Vietnamese Asylum Seekers' Boat Stalls in Indonesia

vietnam-boat-02102017.jpg Tran Thi Lua (C), facing trial for trying to flee Vietnam by boat, in court, Sept. 1, 2016.
Photo courtesy of an RFA listener.

Three Vietnamese families returned by Australian authorities last year after they tried to illegally migrate there are now being held in Indonesia after fleeing Vietnam a second time by boat, a woman in the group said.

"Our boat engine was broken after 12 days at sea when we were still in Indonesia’s waters. Indonesian police and local people helped us," Tran Thi Lua told RFA's Vietnamese Service in a brief interview on Friday. She did not identify where in the archipelago nation the families were staying.

"I asked them not to return us to Vietnam. I showed them proof of our imprisonment and they told us that they would not return us to Vietnam. But they said they have to wait for their boss’s decision," she said. There was no immediate comment from Indonesia on the case.

The families of Lua , Tran Thi Thanh Loan and Tran Thi Phuc, six adults and 12 children, left Vietnam on Aug. 31, Lua's lawyer said last week.

All three families fled to Australia in 2015 but were returned to Vietnam the same year where some of them were sentenced to a total of six years in prison by a court in Binh Thuan province on Vietnam’s southeast coast, Attorney Vo An Don wrote on social media on Feb. 3

This time Loan left with her four children because her husband is still in prison, Don said. She was sentenced to 36 months in prison, and her husband who was sentenced to 24 years is still serving his term, Don said last week.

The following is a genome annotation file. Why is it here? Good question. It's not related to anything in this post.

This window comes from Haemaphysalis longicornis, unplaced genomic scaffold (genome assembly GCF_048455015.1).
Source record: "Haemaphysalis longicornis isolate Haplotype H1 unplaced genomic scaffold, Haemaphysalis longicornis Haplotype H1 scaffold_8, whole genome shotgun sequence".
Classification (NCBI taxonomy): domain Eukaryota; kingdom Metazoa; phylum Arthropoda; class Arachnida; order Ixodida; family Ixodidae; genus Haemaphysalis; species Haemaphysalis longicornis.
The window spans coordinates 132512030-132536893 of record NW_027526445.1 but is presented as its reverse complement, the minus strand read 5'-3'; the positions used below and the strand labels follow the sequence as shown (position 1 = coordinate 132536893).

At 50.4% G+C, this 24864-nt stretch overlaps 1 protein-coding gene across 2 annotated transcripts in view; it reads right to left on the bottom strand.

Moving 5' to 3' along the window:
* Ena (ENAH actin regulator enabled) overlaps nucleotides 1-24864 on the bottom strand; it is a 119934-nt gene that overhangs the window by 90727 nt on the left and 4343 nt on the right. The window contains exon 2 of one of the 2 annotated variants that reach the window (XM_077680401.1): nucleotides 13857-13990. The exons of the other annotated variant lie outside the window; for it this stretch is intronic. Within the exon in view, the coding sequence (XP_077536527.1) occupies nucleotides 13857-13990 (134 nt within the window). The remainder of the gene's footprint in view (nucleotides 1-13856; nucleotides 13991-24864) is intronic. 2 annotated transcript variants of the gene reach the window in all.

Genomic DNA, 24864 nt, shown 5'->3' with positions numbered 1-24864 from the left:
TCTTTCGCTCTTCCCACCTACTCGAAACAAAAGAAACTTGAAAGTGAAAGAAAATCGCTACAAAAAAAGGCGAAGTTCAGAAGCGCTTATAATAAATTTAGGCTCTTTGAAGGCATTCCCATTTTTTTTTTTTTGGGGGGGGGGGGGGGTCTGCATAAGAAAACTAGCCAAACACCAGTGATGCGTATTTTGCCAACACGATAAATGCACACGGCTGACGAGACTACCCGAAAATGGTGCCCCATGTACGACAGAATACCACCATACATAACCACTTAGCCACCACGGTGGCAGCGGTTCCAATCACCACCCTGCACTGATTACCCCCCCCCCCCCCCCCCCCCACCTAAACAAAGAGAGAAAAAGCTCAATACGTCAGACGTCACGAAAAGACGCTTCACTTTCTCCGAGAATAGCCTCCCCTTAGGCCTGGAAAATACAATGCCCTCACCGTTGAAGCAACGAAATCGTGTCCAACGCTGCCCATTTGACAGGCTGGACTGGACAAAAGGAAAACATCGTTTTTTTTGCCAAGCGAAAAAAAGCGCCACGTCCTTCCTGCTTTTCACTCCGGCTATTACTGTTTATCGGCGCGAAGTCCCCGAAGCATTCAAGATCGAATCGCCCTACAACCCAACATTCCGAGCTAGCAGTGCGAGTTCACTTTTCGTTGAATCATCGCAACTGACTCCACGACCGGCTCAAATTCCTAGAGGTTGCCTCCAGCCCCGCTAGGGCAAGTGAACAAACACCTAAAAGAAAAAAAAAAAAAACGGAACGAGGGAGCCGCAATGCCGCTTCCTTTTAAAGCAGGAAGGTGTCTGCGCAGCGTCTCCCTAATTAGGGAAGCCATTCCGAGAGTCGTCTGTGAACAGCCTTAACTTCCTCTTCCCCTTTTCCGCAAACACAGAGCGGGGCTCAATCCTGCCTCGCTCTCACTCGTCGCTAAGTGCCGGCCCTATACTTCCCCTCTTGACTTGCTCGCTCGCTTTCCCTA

"I am looking for a refugee status in Australia because the Vietnamese communists, the government of Vietnam, imprisoned my husband and me," Lua told RFA. ""After he is released I will have to serve my sentence. That is why I myself and Loan, whose husband is now in prison, are very worried."

Lua was sentenced to 30 months in prison, but her and Loan’s prison sentences have been put on hold for one year and will resume in July, Don said last week.

"Our children may not be able to go to school. I asked them to let my children go to school but they refused," Lua said.

She told RFA that she learned from her lawyer, Don, that "Vietnam has issued a national arrest warrant for us."

Vietnam and Australia signed a new memorandum of understanding (MOU) on human smuggling last year to counter irregular migration by Vietnamese “boat people” who try to enter the country illegally in search of work.

The Australian government takes a zero-tolerance stance on boat people under its Operation Sovereign Borders policy.

Other Vietnamese “boat people” who were caught and returned to the country by Australian authorities last year are serving longer sentences under Article 349 of a new penal code approved by Vietnam in July 2016, which pertains to “organizing for others to flee the country illegally.”

Reported by RFA's Vietnamese Service. Translated by Viet Ha. Written in English by Paul Eckert.


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